You can find it here (Qobuz)

Melody Gardot’s New Album Sunset In The Blue – A Review (sort of)

Melody Gardot

Regular readers of my blog know that I’m a big fan of Melody Gardot. She’s the kind of Jazz(ish) singer that is somewhat different to the many other singers. Let’s be clear, she’s no Cecile McLorin Salvant nor Lady Day, but she has a very particular style and voice, and I’ve praised a lot of her previous albums on this blog (see here and here among others).

So I was very excited when her latest album came out about a week ago.

Sunset In The Blue (Decca 2020)

Melody Gardot Sunset In The Blue Decca 2020 24 96

The cover this time is simply abstract, not even any text on there, and presumably less controversial than the cover of her last live album.

On her previous non-live album, Currency Of Man from 2015, Gardot went to a much more soul influenced style. This new album now is nearly in its entirety a long list of latin ballads, including strings (real ones, not the synthesizer variety). On several tracks Gardot even sings in what is presumably Portuguese.

By the way, given the current Covid situation, it seems that putting this album together was the logistical nightmare you’d imagine with musicians stuck in different parts on the planet. Nevertheless, they pulled it off.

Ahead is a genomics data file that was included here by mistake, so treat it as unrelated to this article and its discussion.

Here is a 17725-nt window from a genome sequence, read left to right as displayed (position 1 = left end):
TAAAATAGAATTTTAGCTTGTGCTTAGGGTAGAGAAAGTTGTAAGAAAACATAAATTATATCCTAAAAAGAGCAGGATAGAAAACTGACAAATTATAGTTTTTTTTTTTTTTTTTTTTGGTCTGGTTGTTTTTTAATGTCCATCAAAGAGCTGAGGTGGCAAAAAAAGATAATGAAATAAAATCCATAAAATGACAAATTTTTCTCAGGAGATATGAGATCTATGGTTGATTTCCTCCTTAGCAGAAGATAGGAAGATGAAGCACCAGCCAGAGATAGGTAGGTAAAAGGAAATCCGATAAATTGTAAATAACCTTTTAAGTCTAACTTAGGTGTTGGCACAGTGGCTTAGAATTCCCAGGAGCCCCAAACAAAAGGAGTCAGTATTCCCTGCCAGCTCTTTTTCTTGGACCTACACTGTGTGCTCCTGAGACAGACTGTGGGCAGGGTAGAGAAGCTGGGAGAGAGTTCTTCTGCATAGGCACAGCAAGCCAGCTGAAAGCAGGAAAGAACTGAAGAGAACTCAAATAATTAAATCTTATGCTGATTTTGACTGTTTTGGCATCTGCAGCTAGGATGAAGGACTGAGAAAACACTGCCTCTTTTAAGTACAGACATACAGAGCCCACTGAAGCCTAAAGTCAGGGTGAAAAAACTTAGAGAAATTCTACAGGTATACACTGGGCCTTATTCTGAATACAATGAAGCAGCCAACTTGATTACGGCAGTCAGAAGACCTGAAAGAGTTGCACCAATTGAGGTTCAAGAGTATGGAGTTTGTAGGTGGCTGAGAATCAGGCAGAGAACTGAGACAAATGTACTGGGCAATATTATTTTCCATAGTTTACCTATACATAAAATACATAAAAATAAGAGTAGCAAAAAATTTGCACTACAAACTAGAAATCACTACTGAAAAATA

Now I must admit I do like my occasional latin and string inspired ballad (it’s clearly better in my opinion than Diana Krall’s recent But Beautiful), but it is not something that I’m super passionate about. There is the occasional faster samba-type track like Ninguém, Ninguém, or more traditional ballads like From Paris With Love; but you get it, I’m not blown away.

Gardot’s beautiful voice, many original compositions, and the well done arrangements still make this a worthwhile album, but it wouldn’t be my preferred Gardot album by far.

Until we come to the penultimate track, Moon River. I’ve admitted previously that I love this song, it makes me sentimental every time I hear it. So far, Sarah McKenzie’s version was my preferred one, but this could really become my new favorite.

My rating: 4 stars

You can find it here (Qobuz)